Therefore, everything seems to be way too complex now. The only guiding compass you can really trust is your purpose. As Steve Jobs said, “You’ve got to find what you love” and stick to it. In this hack, the recipe is to find what you and your corporate board love (if you haven’t figure it out yet) and to make it into a simple yet contagious nationwide raison d'etre.
In order to build your nation, some strategic considerations require your attention:
1) Redefine the role of the corporate board, top management, and company at large.
2) Share ownership based on meritocracy.
3) Build your nation as an unleashing platform
1) Redefine the Role of the Corporate Board, Top Management, and Company at Large
It is quite certain that corporate boards have many and diverse roles depending on the type of company, industry, regulations, geographical location, and shareholders composition. Nevertheless, there’s one neural role that requires some revision: setting the strategy.
Traditionally, corporate boards are the ones in charge of setting the agenda for the years to come. This has been a good and beneficial practice in the past, that’s for sure. However, as we move from a knowledge economy to a creative one, its positive effect is being systematically diluted.
It is the moment to trust in your organization and to let them run the strategy for you. Don’t panic. Out there, there are many examples and successful experiences of large manufacturing companies, who reaped the power of self management (refer to: Morning Star story or Semco). Besides, you need time to focus on your new task: to become a corporate body of storytellers and protectors of your nation.
In this sense, the role of the board will slowly drift from planning (set strategy) to focus on the creation and nurture of a strong culture, comprised in two main elements: a purpose (why I’m here? Why we are here? What we want to achieve?), and a series of supporting values. This may even imply a radical redefinition of the business you’re in. In other words, “It is time for your identity crisis”, as Jeff Jarvis wrote in WWGD?.
Here’s a comparative table to illustrate the transition from traditional to newer roles:
2) Share Ownership Based on Meritocracy
Let’s suppose you have come up with an exciting culture, along with an inspiring national anthem. Because of this, everyone is talking about this virtual nation, and your market capitalization seems to take off. Great job! Now what? The second step is to preserve it from hostile invaders as well as to attract skilled and creative pioneers to populate your land and prosper.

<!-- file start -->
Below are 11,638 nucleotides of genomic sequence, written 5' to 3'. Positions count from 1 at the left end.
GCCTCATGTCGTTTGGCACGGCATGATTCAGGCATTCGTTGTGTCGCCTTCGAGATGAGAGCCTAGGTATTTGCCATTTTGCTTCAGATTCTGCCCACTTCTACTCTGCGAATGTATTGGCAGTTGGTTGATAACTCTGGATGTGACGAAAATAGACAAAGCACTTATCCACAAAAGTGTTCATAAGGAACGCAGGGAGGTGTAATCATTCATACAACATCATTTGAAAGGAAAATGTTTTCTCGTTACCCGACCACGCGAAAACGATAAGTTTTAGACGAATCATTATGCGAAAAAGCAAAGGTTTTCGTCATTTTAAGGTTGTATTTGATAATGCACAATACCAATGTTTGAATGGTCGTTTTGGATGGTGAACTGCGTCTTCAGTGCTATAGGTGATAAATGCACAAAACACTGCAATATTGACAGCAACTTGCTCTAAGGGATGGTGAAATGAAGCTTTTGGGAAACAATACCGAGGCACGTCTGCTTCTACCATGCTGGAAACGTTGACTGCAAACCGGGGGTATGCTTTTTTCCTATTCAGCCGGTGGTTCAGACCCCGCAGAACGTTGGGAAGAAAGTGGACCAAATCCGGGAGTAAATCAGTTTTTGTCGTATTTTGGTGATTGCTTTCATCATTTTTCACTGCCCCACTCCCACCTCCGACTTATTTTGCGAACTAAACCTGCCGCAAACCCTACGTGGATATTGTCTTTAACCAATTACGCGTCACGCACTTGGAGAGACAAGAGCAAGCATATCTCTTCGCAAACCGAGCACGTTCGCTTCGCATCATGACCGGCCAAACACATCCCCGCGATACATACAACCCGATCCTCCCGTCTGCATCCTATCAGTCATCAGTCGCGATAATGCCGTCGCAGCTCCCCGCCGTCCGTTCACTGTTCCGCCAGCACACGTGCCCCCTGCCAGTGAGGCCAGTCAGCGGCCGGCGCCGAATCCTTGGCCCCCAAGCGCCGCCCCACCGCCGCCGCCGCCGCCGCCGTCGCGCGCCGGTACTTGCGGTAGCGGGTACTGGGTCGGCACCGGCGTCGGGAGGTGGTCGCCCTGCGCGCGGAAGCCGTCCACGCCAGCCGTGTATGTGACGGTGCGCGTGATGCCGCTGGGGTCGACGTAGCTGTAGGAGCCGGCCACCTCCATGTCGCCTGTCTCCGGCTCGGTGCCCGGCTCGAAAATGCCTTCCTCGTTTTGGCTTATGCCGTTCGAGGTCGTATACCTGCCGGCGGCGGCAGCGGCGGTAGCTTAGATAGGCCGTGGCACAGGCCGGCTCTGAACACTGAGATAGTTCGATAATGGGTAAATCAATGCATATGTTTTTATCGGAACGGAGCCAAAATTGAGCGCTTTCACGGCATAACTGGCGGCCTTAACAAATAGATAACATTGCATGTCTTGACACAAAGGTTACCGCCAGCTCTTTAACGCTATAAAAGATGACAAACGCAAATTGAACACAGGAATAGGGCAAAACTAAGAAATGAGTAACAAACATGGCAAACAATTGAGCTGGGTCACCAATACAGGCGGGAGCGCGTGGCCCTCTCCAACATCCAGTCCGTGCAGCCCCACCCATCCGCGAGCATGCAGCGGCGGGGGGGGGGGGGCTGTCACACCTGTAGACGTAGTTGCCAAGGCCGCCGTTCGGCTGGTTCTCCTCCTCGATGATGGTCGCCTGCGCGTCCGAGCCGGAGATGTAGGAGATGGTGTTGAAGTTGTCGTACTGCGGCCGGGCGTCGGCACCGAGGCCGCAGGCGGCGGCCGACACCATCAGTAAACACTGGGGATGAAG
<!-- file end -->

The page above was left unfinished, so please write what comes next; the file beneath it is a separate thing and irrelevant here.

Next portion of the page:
A good strategy to do so is by sharing ownership, that is, granting common stocks to those who believe in the cause, not only to those with buying power to acquire a share. In this sense, anyone who has made significant contributions to the company can be recognized as a co-owner of the corporation with voice and voting power proportionally to the number of shares he holds. Remember, grant voice and voting power, not preferred stocks or other options and derivatives. Reserve those instruments to non-believers with money, speculators, and some other types of investors you may need to finance your operations.
For example, if you want to retain your best talent, then, you should better recognize their contributions with ownership, voice, and voting power. They might be in love with your culture, but the thing is, if you don't offer them a genuine and generous chance to share risks as well as capital gains, someone else will. The opportunity costs are just too high. They even can start a business of their own, and in the process... canibalize you (just kidding! Business, in the creative economy, is not necessarily a zero sum game as we should see in the third point).
You'll also need a new kind of investor. I suggest you to pay attention to a particular kind of person: geeks (with money to invest).
A geek may be different from another kind of person, perhaps in the fact that he tends to experience passion more often, at least with the things he likes. An average person who likes Tolkien's Hobbit, for instance, might expect to watch the movie within the second or the third week of its launch. In contrast, a geek who likes the same movie will do his best to watch it first probably in an anticipated especial function.
So, go out and hunt geeks with money! That's the kind of investors you need, especially in your corporate board.
Geek-vestors will help you create and nurture your culture. They will be ok even in reducing dividend payout in order to let the organization grow. In fact, they will be the ones who will suggest that.
If you seek growth, be prepared to sacrifice dividends.
Value of a common stock = dividend yield + capital gain yield
Note: If you are an investor, you may include in your portfolio, in one hand, a set of mature companies with attractive dividends payout and, on the other hand, a set of emerging companies you deeply care about and want to see them grow.
3) Build Your Nation as an Unleashing Platform.
As we said before, business is not necessarily a zero sum game, and you can promote win-win partnerships through platforms. This approach would produce some tangible benefits to your corpo-nation, such as:
a) Improve your net profit margin
- More experimentation (R&D) with distributed risks and fewer costs.
- Better brand positioning without PR and advertising costs.
b) Improve total asset turnover (this actually could allow you to significantly reduce your margin and let your company grow faster)
ROI =Return on investment
ROI= margin x turnover
Create national pride as well as to Improve ROI, ROE, culture, innovation, and capital gain (growth).
Challenge your corporate aspirations and co-decide what business are you in. Moreover, check these hacks in order to find some inspiration:
Why points trump the hierarchy to reward contribution in knowledge organizations – By Vlatka Hlupic, Jack Bergstrand, Madhusudan Rao, Stefan Blobelt, and Chris Grams
All work can be viewed as service – By Michael Grove
Hacking Executive Compensation with Dynamic Incentive Accounts – By Alex Edmans